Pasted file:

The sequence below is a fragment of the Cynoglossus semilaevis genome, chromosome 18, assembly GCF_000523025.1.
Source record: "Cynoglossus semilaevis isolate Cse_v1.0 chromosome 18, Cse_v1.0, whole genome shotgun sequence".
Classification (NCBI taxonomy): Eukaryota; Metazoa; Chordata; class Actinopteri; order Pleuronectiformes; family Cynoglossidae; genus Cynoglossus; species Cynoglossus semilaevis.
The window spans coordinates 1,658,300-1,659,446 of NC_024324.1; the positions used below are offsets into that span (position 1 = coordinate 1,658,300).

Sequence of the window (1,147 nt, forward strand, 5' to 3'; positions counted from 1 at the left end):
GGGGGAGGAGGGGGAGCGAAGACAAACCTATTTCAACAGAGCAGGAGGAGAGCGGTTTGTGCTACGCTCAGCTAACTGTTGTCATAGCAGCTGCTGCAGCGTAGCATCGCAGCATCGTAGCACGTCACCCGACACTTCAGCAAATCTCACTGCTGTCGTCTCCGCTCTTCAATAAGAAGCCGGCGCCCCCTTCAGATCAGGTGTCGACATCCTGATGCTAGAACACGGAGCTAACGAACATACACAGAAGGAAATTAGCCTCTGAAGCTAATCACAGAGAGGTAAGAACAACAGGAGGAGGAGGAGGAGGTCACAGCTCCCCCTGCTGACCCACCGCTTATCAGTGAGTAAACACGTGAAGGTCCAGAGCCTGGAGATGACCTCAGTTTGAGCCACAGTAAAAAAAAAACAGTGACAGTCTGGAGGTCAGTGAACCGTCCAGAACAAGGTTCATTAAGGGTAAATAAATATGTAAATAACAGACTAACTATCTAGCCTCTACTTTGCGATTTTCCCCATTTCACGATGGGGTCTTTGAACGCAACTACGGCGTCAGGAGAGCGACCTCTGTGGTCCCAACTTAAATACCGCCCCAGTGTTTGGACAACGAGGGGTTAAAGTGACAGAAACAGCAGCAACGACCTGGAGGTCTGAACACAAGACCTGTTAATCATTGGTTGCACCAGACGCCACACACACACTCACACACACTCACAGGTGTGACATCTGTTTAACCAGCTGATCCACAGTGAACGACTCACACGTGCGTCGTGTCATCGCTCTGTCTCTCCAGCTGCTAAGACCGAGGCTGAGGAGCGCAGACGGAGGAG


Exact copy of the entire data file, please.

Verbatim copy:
The sequence below is a fragment of the Cynoglossus semilaevis genome, chromosome 18, assembly GCF_000523025.1.
Source record: "Cynoglossus semilaevis isolate Cse_v1.0 chromosome 18, Cse_v1.0, whole genome shotgun sequence".
Classification (NCBI taxonomy): Eukaryota; Metazoa; Chordata; class Actinopteri; order Pleuronectiformes; family Cynoglossidae; genus Cynoglossus; species Cynoglossus semilaevis.
The window spans coordinates 1,658,300-1,659,446 of NC_024324.1; the positions used below are offsets into that span (position 1 = coordinate 1,658,300).

Sequence of the window (1,147 nt, forward strand, 5' to 3'; positions counted from 1 at the left end):
GGGGGAGGAGGGGGAGCGAAGACAAACCTATTTCAACAGAGCAGGAGGAGAGCGGTTTGTGCTACGCTCAGCTAACTGTTGTCATAGCAGCTGCTGCAGCGTAGCATCGCAGCATCGTAGCACGTCACCCGACACTTCAGCAAATCTCACTGCTGTCGTCTCCGCTCTTCAATAAGAAGCCGGCGCCCCCTTCAGATCAGGTGTCGACATCCTGATGCTAGAACACGGAGCTAACGAACATACACAGAAGGAAATTAGCCTCTGAAGCTAATCACAGAGAGGTAAGAACAACAGGAGGAGGAGGAGGAGGTCACAGCTCCCCCTGCTGACCCACCGCTTATCAGTGAGTAAACACGTGAAGGTCCAGAGCCTGGAGATGACCTCAGTTTGAGCCACAGTAAAAAAAAAACAGTGACAGTCTGGAGGTCAGTGAACCGTCCAGAACAAGGTTCATTAAGGGTAAATAAATATGTAAATAACAGACTAACTATCTAGCCTCTACTTTGCGATTTTCCCCATTTCACGATGGGGTCTTTGAACGCAACTACGGCGTCAGGAGAGCGACCTCTGTGGTCCCAACTTAAATACCGCCCCAGTGTTTGGACAACGAGGGGTTAAAGTGACAGAAACAGCAGCAACGACCTGGAGGTCTGAACACAAGACCTGTTAATCATTGGTTGCACCAGACGCCACACACACACTCACACACACTCACAGGTGTGACATCTGTTTAACCAGCTGATCCACAGTGAACGACTCACACGTGCGTCGTGTCATCGCTCTGTCTCTCCAGCTGCTAAGACCGAGGCTGAGGAGCGCAGACGGAGGAG